The editing process is my major drawback. I use the free Grammarly app to correct issues with my grammar, punctuation, and spelling. Using Pro-Writing Aid helps to reduce other problems, but I’m aware my titles aren’t as slick as they could be if I sent them to a professional editor.

There’s the rub. If I pay for an editor, I can’t afford promotions. I’m retired, on a limited income, and I commit as much as I can afford to supporting my writing. 

8. What has been the most difficult thing for you to write so far?

The blog post after a young woman I had known for twenty-five years died of breast cancer at forty-five. You can find it on my website under ‘Time for Reflection’. 

9. If you could sit down for a chat with any famous author or character, who would it be and what would you talk about?

John Arlott, the writer, poet, cricket commentator, and wine connoisseur, who died in 1991. We would sit in the Members Stand at Lords on the first morning of a Test Match against Australia, talking cricket and enjoying a bottle of his favourite red wine.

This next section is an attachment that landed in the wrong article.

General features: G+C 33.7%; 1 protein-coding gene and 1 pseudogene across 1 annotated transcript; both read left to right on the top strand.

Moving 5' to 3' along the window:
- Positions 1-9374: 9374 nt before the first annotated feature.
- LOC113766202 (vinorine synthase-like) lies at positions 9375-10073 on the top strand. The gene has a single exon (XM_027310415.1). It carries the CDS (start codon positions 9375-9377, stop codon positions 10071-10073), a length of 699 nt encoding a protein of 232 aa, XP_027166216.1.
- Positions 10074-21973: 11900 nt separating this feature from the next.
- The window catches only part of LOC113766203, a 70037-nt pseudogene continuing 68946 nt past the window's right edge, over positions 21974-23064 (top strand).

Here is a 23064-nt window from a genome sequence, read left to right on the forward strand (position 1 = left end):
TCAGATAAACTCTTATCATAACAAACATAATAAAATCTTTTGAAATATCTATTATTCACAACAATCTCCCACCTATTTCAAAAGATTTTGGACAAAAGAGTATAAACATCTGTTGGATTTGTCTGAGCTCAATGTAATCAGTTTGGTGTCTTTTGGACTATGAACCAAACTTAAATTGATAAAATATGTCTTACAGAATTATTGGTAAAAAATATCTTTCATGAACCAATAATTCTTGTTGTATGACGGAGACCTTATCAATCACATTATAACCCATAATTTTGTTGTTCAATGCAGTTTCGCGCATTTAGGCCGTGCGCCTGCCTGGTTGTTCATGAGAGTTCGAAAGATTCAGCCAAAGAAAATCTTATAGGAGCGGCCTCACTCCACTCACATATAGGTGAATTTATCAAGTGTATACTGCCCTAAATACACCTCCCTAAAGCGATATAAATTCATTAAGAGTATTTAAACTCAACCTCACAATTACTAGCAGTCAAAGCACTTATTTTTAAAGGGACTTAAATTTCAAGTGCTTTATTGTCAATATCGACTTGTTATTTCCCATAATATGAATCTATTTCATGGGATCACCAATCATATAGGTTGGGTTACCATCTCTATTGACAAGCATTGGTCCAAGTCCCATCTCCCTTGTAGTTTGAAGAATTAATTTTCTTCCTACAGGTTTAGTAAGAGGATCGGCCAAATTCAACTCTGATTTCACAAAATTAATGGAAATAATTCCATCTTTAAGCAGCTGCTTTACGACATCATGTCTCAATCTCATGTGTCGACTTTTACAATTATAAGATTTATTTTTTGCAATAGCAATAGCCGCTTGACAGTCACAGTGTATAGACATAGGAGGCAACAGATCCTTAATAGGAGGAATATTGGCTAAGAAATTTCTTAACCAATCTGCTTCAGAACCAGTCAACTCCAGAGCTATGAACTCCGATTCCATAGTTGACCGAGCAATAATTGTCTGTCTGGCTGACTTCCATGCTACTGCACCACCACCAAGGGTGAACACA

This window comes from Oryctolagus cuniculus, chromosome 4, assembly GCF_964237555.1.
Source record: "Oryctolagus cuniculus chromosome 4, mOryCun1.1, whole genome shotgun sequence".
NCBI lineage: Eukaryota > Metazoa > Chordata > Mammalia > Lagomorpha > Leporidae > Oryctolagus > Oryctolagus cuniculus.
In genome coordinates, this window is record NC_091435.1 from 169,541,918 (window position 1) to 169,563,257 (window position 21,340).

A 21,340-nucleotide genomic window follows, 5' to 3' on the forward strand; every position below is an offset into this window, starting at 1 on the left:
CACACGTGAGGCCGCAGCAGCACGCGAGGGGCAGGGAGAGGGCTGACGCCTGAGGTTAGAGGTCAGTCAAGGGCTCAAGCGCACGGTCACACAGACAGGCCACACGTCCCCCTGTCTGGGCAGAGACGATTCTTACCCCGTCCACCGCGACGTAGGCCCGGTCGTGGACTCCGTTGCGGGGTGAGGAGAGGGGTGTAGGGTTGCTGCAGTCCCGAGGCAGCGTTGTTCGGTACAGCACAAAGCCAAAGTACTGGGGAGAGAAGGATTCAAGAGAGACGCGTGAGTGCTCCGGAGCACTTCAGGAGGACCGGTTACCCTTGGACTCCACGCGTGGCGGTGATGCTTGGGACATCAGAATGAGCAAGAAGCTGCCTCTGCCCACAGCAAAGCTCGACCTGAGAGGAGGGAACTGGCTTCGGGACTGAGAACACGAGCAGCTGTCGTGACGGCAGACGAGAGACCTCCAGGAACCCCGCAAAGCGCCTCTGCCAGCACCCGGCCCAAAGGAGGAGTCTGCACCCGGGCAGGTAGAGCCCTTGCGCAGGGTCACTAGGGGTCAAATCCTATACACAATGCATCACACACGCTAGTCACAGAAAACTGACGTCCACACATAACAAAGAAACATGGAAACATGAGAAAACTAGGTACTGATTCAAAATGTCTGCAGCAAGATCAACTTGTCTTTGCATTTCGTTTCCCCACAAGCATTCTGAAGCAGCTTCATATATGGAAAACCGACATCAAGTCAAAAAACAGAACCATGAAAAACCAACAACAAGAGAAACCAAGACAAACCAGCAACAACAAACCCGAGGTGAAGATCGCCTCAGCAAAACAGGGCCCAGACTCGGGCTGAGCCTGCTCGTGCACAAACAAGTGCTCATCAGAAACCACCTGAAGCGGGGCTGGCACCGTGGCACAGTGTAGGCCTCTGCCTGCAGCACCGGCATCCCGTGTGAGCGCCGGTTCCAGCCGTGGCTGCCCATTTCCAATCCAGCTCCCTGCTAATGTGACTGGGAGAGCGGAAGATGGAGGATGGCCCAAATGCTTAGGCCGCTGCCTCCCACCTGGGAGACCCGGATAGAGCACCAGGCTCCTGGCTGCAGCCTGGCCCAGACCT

10. What do people usually say about your writing? 

Forgive me if I select a few of the more complimentary things! They say I create dynamic characters, and intricate plots; and using current issues of political and economic concern gives my stories an intensely realistic feel. A reviewer said my ability to weave recent events into a tale of good versus evil was unsurpassed. There’s no shortage of material for my next six books to complete the series. Every TV bulletin or newspaper headline is a potential story line. Evil is all around us.